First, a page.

It seems so, yes.
UCSC uses a 10Kb definition and representation for telomeres in human. In the table you shared this is consistent across all chromosomes, not only chr21. This 10kb representation is an approximation to the mean value observed in newborns and is supported by evidence like the one linked below.
Taken from Wikipedia:
A telomere is a region of repetitive nucleotide sequences at each end of a chromosome, which protects the end of the chromosome from deterioration or from fusion with neighboring chromosomes. For vertebrates, the sequence of nucleotides in telomeres is AGGGTT, with the complementary DNA strand being TCCCAA, with a single-stranded TTAGGG overhang. This sequence of TTAGGG is repeated approximately 2,500 times in humans. In humans, average telomere length declines from about 11 kilobases at birth[ to less than 4 kilobases in old age, with the average rate of decline being greater in men than in women.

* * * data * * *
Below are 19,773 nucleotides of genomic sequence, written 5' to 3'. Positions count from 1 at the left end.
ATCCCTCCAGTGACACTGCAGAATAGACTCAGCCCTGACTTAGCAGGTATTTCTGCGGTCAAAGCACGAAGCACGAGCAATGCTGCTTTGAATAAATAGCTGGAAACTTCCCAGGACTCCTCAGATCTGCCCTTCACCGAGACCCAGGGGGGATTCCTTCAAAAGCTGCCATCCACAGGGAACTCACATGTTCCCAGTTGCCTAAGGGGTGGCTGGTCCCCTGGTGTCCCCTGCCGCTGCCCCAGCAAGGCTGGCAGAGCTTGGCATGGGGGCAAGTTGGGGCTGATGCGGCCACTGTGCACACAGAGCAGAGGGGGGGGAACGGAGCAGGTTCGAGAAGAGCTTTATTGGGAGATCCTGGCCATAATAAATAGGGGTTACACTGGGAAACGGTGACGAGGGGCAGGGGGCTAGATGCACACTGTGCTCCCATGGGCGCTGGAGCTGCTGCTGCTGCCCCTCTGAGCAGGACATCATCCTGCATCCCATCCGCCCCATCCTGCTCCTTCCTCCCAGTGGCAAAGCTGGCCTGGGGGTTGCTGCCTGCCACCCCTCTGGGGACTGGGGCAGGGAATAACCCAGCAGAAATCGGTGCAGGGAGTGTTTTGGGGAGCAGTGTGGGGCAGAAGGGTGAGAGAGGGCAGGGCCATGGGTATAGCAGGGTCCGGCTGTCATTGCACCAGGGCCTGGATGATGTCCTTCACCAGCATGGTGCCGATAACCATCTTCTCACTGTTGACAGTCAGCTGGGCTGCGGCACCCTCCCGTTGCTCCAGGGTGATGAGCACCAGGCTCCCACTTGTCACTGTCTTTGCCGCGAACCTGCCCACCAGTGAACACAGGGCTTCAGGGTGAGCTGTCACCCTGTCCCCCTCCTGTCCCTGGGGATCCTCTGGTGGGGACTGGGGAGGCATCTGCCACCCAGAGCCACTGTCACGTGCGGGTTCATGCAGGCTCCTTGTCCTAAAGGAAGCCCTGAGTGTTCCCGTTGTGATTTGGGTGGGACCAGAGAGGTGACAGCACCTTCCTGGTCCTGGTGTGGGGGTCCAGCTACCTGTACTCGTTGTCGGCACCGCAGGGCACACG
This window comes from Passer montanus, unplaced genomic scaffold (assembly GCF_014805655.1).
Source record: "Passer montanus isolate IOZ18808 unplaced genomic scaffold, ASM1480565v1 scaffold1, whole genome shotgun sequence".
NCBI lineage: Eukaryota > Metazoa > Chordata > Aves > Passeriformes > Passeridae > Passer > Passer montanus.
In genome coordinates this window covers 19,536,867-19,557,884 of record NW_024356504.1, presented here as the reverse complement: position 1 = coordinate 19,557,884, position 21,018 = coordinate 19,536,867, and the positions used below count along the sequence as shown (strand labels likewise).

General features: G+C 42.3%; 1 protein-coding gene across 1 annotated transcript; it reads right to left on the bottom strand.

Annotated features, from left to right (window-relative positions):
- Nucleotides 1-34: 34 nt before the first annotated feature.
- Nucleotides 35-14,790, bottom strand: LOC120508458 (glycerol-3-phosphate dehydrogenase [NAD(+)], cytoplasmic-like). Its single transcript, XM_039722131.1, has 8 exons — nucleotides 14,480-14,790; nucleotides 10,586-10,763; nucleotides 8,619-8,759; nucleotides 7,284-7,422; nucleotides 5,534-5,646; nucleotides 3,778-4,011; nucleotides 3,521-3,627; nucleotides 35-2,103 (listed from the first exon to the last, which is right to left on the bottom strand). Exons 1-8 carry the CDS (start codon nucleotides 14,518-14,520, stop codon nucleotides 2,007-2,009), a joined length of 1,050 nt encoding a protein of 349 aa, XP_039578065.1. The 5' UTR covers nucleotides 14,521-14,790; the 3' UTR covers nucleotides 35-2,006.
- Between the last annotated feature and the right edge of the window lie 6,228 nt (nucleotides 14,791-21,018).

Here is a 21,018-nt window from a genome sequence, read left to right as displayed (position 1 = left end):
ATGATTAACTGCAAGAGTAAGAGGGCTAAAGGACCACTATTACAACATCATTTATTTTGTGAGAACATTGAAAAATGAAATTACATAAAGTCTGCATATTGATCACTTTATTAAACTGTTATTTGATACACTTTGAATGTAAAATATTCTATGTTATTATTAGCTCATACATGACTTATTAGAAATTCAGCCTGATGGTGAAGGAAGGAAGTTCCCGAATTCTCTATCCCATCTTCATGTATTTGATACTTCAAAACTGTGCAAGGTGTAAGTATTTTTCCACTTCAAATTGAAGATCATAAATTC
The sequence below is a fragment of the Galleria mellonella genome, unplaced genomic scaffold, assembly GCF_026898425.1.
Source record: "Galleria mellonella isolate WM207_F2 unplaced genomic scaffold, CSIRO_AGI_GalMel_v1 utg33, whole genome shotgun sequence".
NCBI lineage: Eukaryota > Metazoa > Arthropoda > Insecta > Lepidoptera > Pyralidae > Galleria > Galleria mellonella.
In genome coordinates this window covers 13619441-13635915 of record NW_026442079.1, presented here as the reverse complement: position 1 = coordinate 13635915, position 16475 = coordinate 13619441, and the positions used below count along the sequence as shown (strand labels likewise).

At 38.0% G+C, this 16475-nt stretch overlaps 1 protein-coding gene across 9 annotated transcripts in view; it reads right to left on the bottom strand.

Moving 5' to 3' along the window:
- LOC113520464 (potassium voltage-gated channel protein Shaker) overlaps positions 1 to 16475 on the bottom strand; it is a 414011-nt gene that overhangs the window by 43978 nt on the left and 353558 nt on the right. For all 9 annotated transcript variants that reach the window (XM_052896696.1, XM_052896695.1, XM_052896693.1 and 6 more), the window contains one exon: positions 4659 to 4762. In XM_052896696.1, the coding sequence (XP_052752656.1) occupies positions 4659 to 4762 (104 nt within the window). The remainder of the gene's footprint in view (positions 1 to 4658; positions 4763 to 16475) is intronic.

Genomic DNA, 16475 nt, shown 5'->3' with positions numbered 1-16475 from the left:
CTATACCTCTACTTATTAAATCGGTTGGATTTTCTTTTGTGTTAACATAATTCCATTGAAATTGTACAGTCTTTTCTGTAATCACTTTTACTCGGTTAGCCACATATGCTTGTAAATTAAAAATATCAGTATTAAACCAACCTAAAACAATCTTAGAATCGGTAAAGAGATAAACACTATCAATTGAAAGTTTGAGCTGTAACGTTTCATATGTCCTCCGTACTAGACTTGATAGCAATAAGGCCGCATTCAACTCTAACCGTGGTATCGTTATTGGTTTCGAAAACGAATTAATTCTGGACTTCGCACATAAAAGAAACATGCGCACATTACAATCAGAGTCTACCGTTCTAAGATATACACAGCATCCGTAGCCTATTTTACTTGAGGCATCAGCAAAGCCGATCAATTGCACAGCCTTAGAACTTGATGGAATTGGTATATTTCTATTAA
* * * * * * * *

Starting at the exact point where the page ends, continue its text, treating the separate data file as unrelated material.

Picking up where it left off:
2,500 x 6 (TCCCAA) = 15,000
Two interesting additional facts:
The minimum telomere length needed to ensure human telomere protective stability in white blood cells is 3.81 kb
Mouse has a 100Kb telomere representation in USCS